Updated: Dec 31, 2020
The share of Black students completing STEM degrees was growing until the early 2000s. What went wrong?
By Ashley Smart
When Shirley Malcom decided in 1963 to forgo the University of Alabama, the still fitfully integrating school just 50 miles from her native Birmingham, and instead enroll at the University of Washington in Seattle, she says she ended up being the only Black person among 800 zoology majors. Eventually, Malcom says, another Black student saw her doing well academically and joined her. “He switched out of his major and came over to zoology,” she said. “Then there were two of us.”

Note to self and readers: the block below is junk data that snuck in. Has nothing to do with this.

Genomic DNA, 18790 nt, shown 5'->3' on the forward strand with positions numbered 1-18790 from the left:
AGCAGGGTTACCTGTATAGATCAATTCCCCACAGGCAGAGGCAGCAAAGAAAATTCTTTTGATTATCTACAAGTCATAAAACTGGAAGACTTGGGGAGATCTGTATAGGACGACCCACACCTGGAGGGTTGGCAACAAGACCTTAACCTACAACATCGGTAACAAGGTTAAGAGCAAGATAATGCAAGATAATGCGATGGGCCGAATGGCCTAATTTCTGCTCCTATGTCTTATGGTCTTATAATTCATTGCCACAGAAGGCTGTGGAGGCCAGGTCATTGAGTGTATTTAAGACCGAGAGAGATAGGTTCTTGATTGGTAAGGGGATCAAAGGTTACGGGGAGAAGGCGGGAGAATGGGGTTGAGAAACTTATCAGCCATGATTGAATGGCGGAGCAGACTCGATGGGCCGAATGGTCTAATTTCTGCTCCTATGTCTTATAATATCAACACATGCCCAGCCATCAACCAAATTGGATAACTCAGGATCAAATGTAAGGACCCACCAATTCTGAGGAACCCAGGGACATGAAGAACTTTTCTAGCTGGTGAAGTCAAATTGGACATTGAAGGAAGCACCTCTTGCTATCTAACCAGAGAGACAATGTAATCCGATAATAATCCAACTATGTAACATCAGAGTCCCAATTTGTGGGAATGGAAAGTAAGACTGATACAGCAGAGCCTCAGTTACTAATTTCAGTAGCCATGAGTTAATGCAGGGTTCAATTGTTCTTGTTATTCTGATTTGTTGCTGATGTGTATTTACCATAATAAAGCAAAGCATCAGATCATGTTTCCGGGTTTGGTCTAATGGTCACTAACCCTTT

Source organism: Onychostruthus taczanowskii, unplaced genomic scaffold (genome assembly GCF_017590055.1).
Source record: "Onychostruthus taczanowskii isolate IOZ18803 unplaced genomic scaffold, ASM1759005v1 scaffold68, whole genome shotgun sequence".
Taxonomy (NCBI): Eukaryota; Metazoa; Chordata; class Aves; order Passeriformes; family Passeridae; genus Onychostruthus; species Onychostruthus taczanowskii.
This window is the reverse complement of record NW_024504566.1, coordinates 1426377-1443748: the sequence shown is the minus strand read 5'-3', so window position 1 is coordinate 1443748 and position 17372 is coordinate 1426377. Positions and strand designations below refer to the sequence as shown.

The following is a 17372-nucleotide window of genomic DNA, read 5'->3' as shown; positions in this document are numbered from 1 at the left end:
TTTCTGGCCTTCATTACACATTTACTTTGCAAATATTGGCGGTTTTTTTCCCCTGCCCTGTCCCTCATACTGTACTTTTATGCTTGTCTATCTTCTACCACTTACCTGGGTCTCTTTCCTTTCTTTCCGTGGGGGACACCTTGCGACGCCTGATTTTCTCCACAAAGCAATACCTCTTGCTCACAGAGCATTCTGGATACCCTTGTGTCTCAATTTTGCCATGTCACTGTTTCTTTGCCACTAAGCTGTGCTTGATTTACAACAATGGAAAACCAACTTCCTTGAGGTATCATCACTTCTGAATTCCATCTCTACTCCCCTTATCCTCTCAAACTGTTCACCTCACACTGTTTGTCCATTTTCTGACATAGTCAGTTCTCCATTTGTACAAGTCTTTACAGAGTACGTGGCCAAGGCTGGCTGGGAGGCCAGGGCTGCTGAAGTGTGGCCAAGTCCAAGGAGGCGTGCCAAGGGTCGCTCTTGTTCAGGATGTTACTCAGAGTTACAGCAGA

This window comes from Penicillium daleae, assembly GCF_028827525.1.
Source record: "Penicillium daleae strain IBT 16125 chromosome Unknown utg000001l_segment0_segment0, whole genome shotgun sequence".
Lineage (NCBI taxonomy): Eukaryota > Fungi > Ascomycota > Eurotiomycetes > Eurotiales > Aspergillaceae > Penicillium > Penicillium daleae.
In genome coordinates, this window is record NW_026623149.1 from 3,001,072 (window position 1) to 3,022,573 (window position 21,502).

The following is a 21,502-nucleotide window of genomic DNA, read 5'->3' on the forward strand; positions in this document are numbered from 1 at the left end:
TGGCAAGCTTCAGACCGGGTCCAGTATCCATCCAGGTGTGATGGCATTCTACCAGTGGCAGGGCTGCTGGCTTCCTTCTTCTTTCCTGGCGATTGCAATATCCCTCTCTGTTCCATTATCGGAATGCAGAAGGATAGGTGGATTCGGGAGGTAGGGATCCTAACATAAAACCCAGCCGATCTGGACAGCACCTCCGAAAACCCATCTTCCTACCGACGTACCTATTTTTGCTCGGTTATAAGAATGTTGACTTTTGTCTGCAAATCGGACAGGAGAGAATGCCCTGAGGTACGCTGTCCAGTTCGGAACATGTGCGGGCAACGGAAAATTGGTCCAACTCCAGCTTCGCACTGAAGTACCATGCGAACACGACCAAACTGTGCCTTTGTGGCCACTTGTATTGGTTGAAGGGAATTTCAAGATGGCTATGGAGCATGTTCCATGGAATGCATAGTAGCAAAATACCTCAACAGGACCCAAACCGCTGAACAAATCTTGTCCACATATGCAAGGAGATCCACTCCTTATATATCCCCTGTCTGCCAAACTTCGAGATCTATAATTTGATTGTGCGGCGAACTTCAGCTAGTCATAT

Malcom graduated, earned a doctorate in ecology, taught high school biology, and eventually landed a post at the American Association for the Advancement of Science (AAAS), the national science advocacy group. There, she worked to boost representation for Black students and other underrepresented groups in science, technology, engineering, and math — now commonly referred to as the STEM disciplines. By the end of the 20th century, her efforts, and those of countless others who had taken up the same cause, were paying off around the country. Black enrollment in engineering nearly tripled from 1970 to 1985, according...